(N.J.S.A. 2C:2-9) model jury charge
In defense of the charge of ____________________, the defendant _____________________, contends he/she is not guilty because at the time of the offense he/she acted under duress. In other words, he/she was coerced to commit the offense due to the use of, or a threat to use, unlawful force against (him/her) or another person.
Our law provides in pertinent part:
(I)t is an affirmative defense that an actor engaged in the conduct charged to constitute an offense because he was coerced to do so by the use of, or a threat to use, unlawful force against his person or the person of another, which a person of reasonable firmness in his situation would have been unable to resist.
Before conduct, which would otherwise be criminal, can be excused on the ground that such conduct was a direct result of force or threats of force upon the defendant or another, the evidence must indicate that the following conditions existed at the time:
(1) There was use of, or threatened use of, unlawful force against the person of the defendant or another; and
(2) The force, or threatened force, would be of such a type that a person of reasonable firmness in a similar situation would have been unable to resist.
This defense of duress is unavailable to the defendant if you find that he/she recklessly placed (himself/herself) in a situation in which it was probable that he/she would be subjected to duress.
A person acts recklessly with respect to a material element of an offense when he/she consciously disregards a substantial and unjustifiable risk that the material element exists or will result from his/her conduct. The risk must be of such a nature and degree that, considering the nature and purpose of the actor's conduct and the circumstances known to him/her, its disregard involves a gross deviation from the standard of conduct that a reasonable person would observe in the actor's situation.
"Unlawful force" means force including confinement, which is employed without the consent of the person against whom it is directed.
In determining whether the defense of duress has been established, you should consider:
(1) The factor of immediacy (that is, the force or threats posed a danger of present, imminent and impending harm to the defendant or to another) as well as the gravity of the harm or threatened harm;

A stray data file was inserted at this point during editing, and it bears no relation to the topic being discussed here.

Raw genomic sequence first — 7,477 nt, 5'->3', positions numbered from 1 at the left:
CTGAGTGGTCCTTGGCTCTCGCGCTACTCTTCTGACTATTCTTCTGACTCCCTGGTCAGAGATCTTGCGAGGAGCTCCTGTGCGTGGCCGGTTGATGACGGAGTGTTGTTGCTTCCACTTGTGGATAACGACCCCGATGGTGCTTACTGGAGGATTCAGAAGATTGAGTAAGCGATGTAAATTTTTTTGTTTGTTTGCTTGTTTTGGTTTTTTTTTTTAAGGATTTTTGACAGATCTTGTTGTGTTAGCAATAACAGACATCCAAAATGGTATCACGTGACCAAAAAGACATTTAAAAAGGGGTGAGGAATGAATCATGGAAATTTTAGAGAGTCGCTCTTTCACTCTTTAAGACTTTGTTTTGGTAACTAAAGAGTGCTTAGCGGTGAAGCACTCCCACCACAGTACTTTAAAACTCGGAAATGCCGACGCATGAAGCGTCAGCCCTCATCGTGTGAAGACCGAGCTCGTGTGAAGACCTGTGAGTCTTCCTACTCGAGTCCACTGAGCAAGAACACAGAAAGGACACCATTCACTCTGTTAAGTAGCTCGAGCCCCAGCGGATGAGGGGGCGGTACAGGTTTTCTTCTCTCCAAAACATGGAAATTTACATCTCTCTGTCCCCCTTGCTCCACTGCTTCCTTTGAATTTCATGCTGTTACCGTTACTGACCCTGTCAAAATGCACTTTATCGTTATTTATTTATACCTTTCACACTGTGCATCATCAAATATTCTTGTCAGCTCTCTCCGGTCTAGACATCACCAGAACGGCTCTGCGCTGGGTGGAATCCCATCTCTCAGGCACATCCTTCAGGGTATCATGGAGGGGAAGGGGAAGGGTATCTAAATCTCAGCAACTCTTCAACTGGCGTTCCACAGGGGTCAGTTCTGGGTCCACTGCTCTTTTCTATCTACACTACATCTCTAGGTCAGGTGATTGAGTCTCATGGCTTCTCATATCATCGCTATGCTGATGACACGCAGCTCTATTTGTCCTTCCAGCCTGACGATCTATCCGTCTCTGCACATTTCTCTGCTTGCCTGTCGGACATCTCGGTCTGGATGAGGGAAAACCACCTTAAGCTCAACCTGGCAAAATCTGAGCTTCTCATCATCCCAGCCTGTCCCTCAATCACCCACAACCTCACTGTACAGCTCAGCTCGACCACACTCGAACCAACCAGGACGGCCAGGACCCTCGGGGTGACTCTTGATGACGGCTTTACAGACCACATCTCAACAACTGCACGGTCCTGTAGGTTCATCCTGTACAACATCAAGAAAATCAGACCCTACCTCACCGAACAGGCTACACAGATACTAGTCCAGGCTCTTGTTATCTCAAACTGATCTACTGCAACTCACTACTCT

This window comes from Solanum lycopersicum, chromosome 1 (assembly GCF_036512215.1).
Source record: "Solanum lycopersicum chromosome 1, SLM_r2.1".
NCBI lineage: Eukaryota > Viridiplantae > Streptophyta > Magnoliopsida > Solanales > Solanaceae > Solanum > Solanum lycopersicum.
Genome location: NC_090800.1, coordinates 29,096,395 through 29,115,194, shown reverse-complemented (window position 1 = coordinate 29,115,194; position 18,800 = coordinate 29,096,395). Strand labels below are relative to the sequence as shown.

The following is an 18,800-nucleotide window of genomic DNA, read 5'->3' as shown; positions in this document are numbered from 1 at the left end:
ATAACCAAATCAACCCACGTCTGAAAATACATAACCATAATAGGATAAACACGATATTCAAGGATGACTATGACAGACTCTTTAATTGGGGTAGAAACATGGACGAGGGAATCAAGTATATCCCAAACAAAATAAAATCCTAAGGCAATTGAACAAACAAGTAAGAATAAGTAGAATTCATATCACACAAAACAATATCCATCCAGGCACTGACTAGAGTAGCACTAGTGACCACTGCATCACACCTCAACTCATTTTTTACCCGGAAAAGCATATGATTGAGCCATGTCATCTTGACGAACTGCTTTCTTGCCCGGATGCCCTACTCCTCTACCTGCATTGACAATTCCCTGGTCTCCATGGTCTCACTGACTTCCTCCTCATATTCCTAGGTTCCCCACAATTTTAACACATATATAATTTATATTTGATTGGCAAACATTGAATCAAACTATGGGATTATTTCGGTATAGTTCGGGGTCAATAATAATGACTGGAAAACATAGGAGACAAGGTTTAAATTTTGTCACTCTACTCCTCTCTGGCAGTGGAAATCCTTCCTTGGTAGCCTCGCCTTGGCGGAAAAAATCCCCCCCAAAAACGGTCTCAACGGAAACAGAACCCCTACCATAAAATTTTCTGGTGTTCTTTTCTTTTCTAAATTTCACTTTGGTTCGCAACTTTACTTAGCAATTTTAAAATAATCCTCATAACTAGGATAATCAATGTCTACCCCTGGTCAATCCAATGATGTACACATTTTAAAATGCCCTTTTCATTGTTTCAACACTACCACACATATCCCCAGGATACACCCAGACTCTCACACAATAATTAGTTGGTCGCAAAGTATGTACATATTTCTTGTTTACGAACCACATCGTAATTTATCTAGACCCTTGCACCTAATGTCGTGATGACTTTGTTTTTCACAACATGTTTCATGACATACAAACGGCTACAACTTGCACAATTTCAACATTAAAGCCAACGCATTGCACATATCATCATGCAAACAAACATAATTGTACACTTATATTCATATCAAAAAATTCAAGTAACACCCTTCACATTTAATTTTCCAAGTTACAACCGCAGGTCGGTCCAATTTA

(2) The seriousness of the crime committed;
(3) The identity of the person endangered (In other words, was it the defendant or another person who was allegedly endangered?);
(4) The possibilities for escape or resistance and the opportunity for seeking official assistance, if realistic. Remember, the standard utilized here is that which a person of reasonable firmness in the defendant's situation would have been unable to resist.
The State has the burden to prove beyond a reasonable doubt each element of the offense of __________________. The State also has the burden to disprove, beyond a reasonable doubt, the defense of duress.
If you find the State has proven beyond a reasonable doubt each element of the offense charged and that the State has disproved beyond a reasonable doubt the defense of duress, you must find the defendant guilty.
If, however, you determine that the State has failed to prove beyond a reasonable doubt one or more of the elements of ___________________, or has failed to disprove the defense of duress, you must find the defendant not guilty.
 Note 1: N.J.S.A. 2C:2-9 (b) provides that in the prosecution for murder, the defense of duress is only available to reduce the degree of the crime to manslaughter.
Note 2: This defense is unavailable if the defendant was criminally negligent in placing (himself/herself) in such a situation, whenever criminal negligence suffices to establish culpability for the substantive offense charged. N.J.S.A. 2C:2-9 (b).
Note 3: The State has the burden of disproving the affirmative defense of duress. State v. Galiyano, 178 N.J. Super. 293 (App. Div. 1981). This holding is consistent with N.J.S.A. 2C:1-13b which provides that the State must disprove an affirmative defense unless another statute requires otherwise. Neither N.J.S.A. 2C:2-9, nor any other statute, requires the defendant to prove such a defense. But note the Supreme Court decision of State v. Toscano, 74 N.J. 421 (1977) which places upon the defendant the burden of persuasion on the issue of duress in that (he/she) must establish the defense by a preponderance of the evidence in order to win an acquittal.
 N.J.S.A. 2C:2-9 (b).
 N.J.S.A. 2C:3-11 (a).
 State v. Toscano, 74 N.J. 421, 442 (1977).